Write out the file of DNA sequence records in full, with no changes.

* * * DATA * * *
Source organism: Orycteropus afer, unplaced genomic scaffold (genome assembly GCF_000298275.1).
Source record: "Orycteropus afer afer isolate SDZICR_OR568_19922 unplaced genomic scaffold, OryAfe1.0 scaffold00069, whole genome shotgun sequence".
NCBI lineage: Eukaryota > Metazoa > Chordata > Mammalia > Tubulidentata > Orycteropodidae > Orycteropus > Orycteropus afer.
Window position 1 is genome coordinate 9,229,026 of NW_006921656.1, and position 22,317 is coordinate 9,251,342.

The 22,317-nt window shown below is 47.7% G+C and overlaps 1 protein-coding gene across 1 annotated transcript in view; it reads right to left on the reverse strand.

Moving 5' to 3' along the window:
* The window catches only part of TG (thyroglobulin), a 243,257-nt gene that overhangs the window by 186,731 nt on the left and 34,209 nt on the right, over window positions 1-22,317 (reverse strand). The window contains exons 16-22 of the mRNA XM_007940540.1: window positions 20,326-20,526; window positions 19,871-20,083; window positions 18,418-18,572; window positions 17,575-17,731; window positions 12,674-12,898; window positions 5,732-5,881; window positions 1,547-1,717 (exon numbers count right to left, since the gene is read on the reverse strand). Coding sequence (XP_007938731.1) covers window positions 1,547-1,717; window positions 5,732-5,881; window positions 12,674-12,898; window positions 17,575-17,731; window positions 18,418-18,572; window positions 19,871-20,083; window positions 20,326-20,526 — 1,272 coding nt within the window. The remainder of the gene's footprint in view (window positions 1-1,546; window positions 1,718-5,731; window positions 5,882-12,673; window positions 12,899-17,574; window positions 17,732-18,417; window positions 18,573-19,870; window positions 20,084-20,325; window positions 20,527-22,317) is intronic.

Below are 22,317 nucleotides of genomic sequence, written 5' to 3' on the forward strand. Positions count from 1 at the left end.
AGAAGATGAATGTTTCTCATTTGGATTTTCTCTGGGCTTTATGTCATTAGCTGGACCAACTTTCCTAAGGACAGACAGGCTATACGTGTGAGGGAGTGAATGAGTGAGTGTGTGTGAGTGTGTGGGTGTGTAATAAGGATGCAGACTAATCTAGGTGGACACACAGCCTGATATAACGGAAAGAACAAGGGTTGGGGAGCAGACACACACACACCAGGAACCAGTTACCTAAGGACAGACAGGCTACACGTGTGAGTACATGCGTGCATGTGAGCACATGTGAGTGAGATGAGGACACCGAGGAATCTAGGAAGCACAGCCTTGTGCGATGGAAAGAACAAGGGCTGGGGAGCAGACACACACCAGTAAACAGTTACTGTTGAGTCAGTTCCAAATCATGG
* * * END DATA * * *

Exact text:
Source organism: Orycteropus afer, unplaced genomic scaffold (genome assembly GCF_000298275.1).
Source record: "Orycteropus afer afer isolate SDZICR_OR568_19922 unplaced genomic scaffold, OryAfe1.0 scaffold00069, whole genome shotgun sequence".
NCBI lineage: Eukaryota > Metazoa > Chordata > Mammalia > Tubulidentata > Orycteropodidae > Orycteropus > Orycteropus afer.
Window position 1 is genome coordinate 9,229,026 of NW_006921656.1, and position 22,317 is coordinate 9,251,342.

The 22,317-nt window shown below is 47.7% G+C and overlaps 1 protein-coding gene across 1 annotated transcript in view; it reads right to left on the reverse strand.

Moving 5' to 3' along the window:
* The window catches only part of TG (thyroglobulin), a 243,257-nt gene that overhangs the window by 186,731 nt on the left and 34,209 nt on the right, over window positions 1-22,317 (reverse strand). The window contains exons 16-22 of the mRNA XM_007940540.1: window positions 20,326-20,526; window positions 19,871-20,083; window positions 18,418-18,572; window positions 17,575-17,731; window positions 12,674-12,898; window positions 5,732-5,881; window positions 1,547-1,717 (exon numbers count right to left, since the gene is read on the reverse strand). Coding sequence (XP_007938731.1) covers window positions 1,547-1,717; window positions 5,732-5,881; window positions 12,674-12,898; window positions 17,575-17,731; window positions 18,418-18,572; window positions 19,871-20,083; window positions 20,326-20,526 — 1,272 coding nt within the window. The remainder of the gene's footprint in view (window positions 1-1,546; window positions 1,718-5,731; window positions 5,882-12,673; window positions 12,899-17,574; window positions 17,732-18,417; window positions 18,573-19,870; window positions 20,084-20,325; window positions 20,527-22,317) is intronic.

Below are 22,317 nucleotides of genomic sequence, written 5' to 3' on the forward strand. Positions count from 1 at the left end.
AGAAGATGAATGTTTCTCATTTGGATTTTCTCTGGGCTTTATGTCATTAGCTGGACCAACTTTCCTAAGGACAGACAGGCTATACGTGTGAGGGAGTGAATGAGTGAGTGTGTGTGAGTGTGTGGGTGTGTAATAAGGATGCAGACTAATCTAGGTGGACACACAGCCTGATATAACGGAAAGAACAAGGGTTGGGGAGCAGACACACACACACCAGGAACCAGTTACCTAAGGACAGACAGGCTACACGTGTGAGTACATGCGTGCATGTGAGCACATGTGAGTGAGATGAGGACACCGAGGAATCTAGGAAGCACAGCCTTGTGCGATGGAAAGAACAAGGGCTGGGGAGCAGACACACACCAGTAAACAGTTACTGTTGAGTCAGTTCCAAATCATGG